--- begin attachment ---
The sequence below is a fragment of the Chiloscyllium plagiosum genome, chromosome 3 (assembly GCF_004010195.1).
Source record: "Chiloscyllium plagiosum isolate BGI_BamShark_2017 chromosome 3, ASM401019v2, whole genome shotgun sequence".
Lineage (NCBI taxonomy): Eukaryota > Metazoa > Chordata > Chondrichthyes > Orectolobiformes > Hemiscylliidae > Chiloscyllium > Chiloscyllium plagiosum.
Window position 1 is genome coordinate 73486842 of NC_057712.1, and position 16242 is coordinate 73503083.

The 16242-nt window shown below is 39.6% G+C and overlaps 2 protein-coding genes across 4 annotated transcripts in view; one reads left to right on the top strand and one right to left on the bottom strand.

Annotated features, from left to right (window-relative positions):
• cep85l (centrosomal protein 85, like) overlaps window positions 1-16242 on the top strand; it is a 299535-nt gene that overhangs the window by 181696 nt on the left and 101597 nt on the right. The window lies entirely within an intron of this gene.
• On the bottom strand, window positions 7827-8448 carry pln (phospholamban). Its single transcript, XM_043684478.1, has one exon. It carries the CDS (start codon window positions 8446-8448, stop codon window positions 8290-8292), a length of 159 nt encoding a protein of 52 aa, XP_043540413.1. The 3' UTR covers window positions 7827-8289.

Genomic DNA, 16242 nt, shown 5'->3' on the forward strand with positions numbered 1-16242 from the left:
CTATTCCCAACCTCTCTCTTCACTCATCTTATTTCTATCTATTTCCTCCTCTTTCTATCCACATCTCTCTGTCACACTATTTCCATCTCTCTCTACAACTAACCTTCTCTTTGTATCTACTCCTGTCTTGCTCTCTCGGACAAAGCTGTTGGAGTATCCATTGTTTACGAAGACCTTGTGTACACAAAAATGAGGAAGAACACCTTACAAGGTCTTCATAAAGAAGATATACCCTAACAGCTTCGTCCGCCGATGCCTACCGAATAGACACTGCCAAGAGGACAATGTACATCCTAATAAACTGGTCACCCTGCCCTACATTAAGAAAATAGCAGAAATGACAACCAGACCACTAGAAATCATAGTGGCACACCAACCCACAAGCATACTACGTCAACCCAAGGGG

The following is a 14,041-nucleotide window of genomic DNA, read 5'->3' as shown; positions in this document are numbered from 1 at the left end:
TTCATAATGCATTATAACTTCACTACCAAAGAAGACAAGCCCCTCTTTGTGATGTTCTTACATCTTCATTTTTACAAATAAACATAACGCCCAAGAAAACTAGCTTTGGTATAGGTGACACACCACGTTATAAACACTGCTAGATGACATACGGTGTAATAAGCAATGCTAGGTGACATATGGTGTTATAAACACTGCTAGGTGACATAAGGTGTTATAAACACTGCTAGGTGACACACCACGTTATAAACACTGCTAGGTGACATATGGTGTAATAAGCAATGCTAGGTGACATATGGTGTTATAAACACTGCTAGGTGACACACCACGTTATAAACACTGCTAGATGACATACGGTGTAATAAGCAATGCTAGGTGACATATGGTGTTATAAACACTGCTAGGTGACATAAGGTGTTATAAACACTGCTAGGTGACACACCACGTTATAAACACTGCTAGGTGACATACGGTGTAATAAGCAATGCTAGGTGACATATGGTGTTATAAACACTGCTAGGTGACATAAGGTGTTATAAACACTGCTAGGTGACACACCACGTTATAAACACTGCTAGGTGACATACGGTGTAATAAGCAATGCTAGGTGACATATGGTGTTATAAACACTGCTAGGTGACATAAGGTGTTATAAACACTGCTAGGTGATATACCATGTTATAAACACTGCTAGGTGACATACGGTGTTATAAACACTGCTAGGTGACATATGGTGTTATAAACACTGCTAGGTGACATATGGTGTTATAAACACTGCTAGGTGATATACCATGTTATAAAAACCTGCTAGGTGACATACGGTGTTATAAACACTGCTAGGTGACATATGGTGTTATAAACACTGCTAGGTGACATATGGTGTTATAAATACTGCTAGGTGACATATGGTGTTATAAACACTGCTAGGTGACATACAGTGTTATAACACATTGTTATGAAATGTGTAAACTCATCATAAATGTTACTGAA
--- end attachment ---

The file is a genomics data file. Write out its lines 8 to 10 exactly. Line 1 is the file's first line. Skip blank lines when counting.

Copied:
• On the bottom strand, window positions 7827-8448 carry pln (phospholamban). Its single transcript, XM_043684478.1, has one exon. It carries the CDS (start codon window positions 8446-8448, stop codon window positions 8290-8292), a length of 159 nt encoding a protein of 52 aa, XP_043540413.1. The 3' UTR covers window positions 7827-8289.

Genomic DNA, 16242 nt, shown 5'->3' on the forward strand with positions numbered 1-16242 from the left:
CTATTCCCAACCTCTCTCTTCACTCATCTTATTTCTATCTATTTCCTCCTCTTTCTATCCACATCTCTCTGTCACACTATTTCCATCTCTCTCTACAACTAACCTTCTCTTTGTATCTACTCCTGTCTTGCTCTCTCGGACAAAGCTGTTGGAGTATCCATTGTTTACGAAGACCTTGTGTACACAAAAATGAGGAAGAACACCTTACAAGGTCTTCATAAAGAAGATATACCCTAACAGCTTCGTCCGCCGATGCCTACCGAATAGACACTGCCAAGAGGACAATGTACATCCTAATAAACTGGTCACCCTGCCCTACATTAAGAAAATAGCAGAAATGACAACCAGACCACTAGAAATCATAGTGGCACACCAACCCACAAGCATACTACGTCAACCCAAGGGG